Wednesday, October 14, 2009
This is a a graph of what producers are willing to Supply (orange line rising as price rises) with consumer Demand (blue line declining as the price rises). The point at which they cross is, in a free market, the natural price & amount of production. This is the basic axiom of economics. It should be taught in schools along with the 6 times table & 1066 being the date of the Battle of Hastings.
Both curves can be moved (supply by new technology, allowing or restricting imports, taxation, subsidy)(demand by advertising, scare stories). An awful lot of government activity consists of trying to alter prices without changing underlying supply & demand. That leads to shortages & official or unofficial rationing butter mountains & resources, in this case people, being uselessly stockpiled.
Applying this to unemployment it is clear that mass unemployment can only exist because of such interference. To end it we could alter our influence on both curves:
SUPPLY Britain has about 2.5 million officially unemployed & 2.5 million on disability benefit so about 5 million who could be working. It is generally accepted that both the current & previous governments used reclassifying perfectly capable people as disabled to keep the figures looking better. The fact is that the benefit system provides, both in direct payment & housing benefit & a number of other things as much money, or more, than anybody on minimum wage (£5.80 an hour for adults = £11,600 a year on a 40 hour week) will take home. Minimum wage legislation & more effectively, the benefit system, establish the maximum supply - below that sum supply drops, except for the black economy, to zero.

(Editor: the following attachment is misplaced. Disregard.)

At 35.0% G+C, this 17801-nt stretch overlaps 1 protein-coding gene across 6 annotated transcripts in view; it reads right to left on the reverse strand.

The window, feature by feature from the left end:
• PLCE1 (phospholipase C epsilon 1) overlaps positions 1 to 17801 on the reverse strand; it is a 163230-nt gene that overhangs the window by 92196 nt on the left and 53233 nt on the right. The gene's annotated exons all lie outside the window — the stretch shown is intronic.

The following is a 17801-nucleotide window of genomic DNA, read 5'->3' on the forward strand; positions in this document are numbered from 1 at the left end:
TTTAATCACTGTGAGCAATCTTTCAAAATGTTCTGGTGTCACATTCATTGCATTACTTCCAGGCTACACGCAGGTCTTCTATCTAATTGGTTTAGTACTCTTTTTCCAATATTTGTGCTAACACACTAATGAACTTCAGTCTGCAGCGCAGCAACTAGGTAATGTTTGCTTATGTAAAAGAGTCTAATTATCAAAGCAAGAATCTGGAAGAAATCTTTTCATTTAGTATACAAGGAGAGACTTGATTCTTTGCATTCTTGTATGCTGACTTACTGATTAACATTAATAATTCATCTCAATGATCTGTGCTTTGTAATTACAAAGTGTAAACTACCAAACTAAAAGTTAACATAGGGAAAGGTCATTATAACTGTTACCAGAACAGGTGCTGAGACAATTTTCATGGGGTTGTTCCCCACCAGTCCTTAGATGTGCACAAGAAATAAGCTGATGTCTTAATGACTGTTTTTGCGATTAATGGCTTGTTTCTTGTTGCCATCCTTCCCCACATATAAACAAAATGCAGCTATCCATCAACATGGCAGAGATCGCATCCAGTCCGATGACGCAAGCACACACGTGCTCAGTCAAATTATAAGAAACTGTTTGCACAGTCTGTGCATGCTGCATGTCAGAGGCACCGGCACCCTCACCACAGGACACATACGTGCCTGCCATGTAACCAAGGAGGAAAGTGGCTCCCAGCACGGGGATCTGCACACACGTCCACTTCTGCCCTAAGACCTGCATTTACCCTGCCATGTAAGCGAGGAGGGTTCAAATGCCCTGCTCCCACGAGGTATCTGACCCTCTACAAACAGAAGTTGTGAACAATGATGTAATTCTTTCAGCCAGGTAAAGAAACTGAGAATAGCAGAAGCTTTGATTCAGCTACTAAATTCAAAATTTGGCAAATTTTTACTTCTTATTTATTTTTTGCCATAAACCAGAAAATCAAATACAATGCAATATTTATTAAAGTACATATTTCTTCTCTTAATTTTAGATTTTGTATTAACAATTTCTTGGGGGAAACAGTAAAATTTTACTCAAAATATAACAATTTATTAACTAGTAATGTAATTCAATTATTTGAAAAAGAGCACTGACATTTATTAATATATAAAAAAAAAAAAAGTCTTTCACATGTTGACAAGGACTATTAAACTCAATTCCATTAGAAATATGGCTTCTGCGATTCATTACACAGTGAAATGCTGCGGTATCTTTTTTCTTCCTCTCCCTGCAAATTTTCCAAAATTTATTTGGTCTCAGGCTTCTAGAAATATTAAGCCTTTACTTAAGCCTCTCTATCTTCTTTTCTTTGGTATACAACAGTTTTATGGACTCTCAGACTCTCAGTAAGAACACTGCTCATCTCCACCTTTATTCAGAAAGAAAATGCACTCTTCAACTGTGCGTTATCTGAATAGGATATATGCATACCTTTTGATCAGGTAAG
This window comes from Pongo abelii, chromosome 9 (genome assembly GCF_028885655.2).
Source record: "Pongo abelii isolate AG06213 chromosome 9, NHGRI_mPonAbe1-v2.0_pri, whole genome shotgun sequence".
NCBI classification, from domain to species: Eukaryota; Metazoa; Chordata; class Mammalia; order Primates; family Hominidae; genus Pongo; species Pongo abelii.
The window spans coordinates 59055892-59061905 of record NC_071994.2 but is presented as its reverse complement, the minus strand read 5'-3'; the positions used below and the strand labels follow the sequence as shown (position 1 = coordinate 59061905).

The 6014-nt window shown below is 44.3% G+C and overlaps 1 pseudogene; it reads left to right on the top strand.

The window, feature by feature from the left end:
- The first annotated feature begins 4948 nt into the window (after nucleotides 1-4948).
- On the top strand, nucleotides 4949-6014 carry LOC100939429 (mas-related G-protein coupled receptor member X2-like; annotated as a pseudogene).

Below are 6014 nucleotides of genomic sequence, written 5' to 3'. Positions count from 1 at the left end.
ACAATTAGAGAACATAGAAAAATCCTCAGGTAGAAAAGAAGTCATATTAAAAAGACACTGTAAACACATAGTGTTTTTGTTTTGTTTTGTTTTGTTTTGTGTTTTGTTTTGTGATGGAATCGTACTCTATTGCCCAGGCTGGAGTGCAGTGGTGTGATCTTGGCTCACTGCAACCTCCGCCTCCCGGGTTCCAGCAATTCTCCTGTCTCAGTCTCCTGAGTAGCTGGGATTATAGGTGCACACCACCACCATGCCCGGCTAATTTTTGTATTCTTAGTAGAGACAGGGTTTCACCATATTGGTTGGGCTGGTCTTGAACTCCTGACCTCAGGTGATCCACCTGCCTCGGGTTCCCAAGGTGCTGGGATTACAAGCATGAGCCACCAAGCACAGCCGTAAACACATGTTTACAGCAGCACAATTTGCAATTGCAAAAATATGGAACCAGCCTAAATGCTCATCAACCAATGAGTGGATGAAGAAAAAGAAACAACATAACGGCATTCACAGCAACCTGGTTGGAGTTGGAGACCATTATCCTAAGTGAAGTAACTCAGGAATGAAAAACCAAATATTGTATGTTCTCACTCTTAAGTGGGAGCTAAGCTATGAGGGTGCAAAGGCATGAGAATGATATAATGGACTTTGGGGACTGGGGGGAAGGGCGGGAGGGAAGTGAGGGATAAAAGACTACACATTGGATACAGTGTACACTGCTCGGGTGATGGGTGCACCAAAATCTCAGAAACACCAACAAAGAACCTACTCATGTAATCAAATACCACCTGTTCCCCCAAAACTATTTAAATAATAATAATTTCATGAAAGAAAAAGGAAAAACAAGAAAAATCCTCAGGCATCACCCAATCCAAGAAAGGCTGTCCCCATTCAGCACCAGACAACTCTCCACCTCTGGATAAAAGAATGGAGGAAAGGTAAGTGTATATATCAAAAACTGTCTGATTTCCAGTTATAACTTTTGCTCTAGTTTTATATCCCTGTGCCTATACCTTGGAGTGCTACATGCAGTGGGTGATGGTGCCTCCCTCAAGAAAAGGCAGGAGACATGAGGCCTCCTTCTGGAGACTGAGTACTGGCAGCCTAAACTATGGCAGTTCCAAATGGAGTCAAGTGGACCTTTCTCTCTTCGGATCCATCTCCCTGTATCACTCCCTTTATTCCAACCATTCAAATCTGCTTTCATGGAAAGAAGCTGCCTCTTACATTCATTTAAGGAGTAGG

The Conservatives have said that they will change the rules to remove benefit from anybody who refuses a job offer. They will probably also have to ensure that anybody who accepts it under that duress & gets themselves quickly fired also loses that benefit & that the minimum wage be abolished or reduced. Whether they have the guts to follow through is something we will probably see.
In any case increasing the effective labour supply will be counterproductive unless they also deal with demand.
DEMAND To shift industry's demand for workers along the curve will require cutting the minimum cost of them. Currently there are 28.95 million in employment so another 5 million would be a 1/6th increase. On the blue curve here to increase employment by 1/6th would require cutting employment cost by about £1,000 but this particular curve shows great price elasticity (ie a steep curve). I would suspect cutting the minimum by about £2,000 would reduce unemployment to those who really are unemployable or absolutely don't want a job. That could be done by suspending the employer's contribution to national insurance & providing an annual grant of £1,000 to each employer for anybody on minimum wage. Personally I suspect that it would work better with a variable rate where there is no grant in areas where unemployment is under 5% & perhaps 2 or 3 thousand in areas of highest unemployment (Liverpool, Glasgow, Lanarkshire).
I doubt if this would cost since the state is already getting no national insurance contribution from people who are currently unemployed & somebody on minimum wage may well, if they have no family, be paying £1,000 income tax. There would be some cost to the Exchequer from subsidising people who are already working on minimum wages. On the other hand there should be a major saving from people no longer on benefit.
The effect on the economy as a whole should be to significantly increase production. The social effects are more difficult to judge. It would inculcate a habit of work rather than dependency culture; it might reduce pressure for government to increase its own employment; on the other hand it might sweep up some people who, through genuine disability or just congenital uselessness are simply unemployable. Society should look after such people, though not at the expense of seriously damaging itself.